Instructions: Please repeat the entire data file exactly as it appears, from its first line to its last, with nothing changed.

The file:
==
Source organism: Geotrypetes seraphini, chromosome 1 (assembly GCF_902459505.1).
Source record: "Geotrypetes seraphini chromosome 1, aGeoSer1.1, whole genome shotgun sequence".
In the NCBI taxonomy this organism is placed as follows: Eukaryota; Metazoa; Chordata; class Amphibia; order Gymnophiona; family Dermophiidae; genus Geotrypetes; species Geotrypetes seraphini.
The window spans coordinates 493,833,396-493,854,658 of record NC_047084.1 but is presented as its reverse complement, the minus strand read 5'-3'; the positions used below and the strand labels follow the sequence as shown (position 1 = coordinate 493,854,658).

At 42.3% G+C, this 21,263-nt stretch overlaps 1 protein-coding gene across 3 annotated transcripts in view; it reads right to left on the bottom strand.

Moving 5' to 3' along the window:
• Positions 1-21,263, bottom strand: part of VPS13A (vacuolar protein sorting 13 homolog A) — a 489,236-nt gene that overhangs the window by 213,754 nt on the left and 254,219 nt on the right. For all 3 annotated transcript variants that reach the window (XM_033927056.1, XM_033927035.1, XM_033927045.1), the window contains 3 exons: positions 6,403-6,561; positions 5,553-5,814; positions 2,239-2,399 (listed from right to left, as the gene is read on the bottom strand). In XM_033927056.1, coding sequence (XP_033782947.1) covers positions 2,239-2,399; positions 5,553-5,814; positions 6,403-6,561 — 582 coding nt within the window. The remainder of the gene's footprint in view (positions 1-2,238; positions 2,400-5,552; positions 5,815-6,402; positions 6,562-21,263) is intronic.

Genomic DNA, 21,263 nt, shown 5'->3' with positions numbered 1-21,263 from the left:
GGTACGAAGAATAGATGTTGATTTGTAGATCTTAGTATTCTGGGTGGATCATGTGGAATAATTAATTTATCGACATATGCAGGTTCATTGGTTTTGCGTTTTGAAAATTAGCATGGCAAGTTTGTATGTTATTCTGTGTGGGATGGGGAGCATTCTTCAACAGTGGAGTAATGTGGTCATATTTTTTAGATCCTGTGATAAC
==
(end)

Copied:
Source organism: Geotrypetes seraphini, chromosome 1 (assembly GCF_902459505.1).
Source record: "Geotrypetes seraphini chromosome 1, aGeoSer1.1, whole genome shotgun sequence".
In the NCBI taxonomy this organism is placed as follows: Eukaryota; Metazoa; Chordata; class Amphibia; order Gymnophiona; family Dermophiidae; genus Geotrypetes; species Geotrypetes seraphini.
The window spans coordinates 493,833,396-493,854,658 of record NC_047084.1 but is presented as its reverse complement, the minus strand read 5'-3'; the positions used below and the strand labels follow the sequence as shown (position 1 = coordinate 493,854,658).

At 42.3% G+C, this 21,263-nt stretch overlaps 1 protein-coding gene across 3 annotated transcripts in view; it reads right to left on the bottom strand.

Moving 5' to 3' along the window:
• Positions 1-21,263, bottom strand: part of VPS13A (vacuolar protein sorting 13 homolog A) — a 489,236-nt gene that overhangs the window by 213,754 nt on the left and 254,219 nt on the right. For all 3 annotated transcript variants that reach the window (XM_033927056.1, XM_033927035.1, XM_033927045.1), the window contains 3 exons: positions 6,403-6,561; positions 5,553-5,814; positions 2,239-2,399 (listed from right to left, as the gene is read on the bottom strand). In XM_033927056.1, coding sequence (XP_033782947.1) covers positions 2,239-2,399; positions 5,553-5,814; positions 6,403-6,561 — 582 coding nt within the window. The remainder of the gene's footprint in view (positions 1-2,238; positions 2,400-5,552; positions 5,815-6,402; positions 6,562-21,263) is intronic.

Genomic DNA, 21,263 nt, shown 5'->3' with positions numbered 1-21,263 from the left:
GGTACGAAGAATAGATGTTGATTTGTAGATCTTAGTATTCTGGGTGGATCATGTGGAATAATTAATTTATCGACATATGCAGGTTCATTGGTTTTGCGTTTTGAAAATTAGCATGGCAAGTTTGTATGTTATTCTGTGTGGGATGGGGAGCATTCTTCAACAGTGGAGTAATGTGGTCATATTTTTTAGATCCTGTGATAAC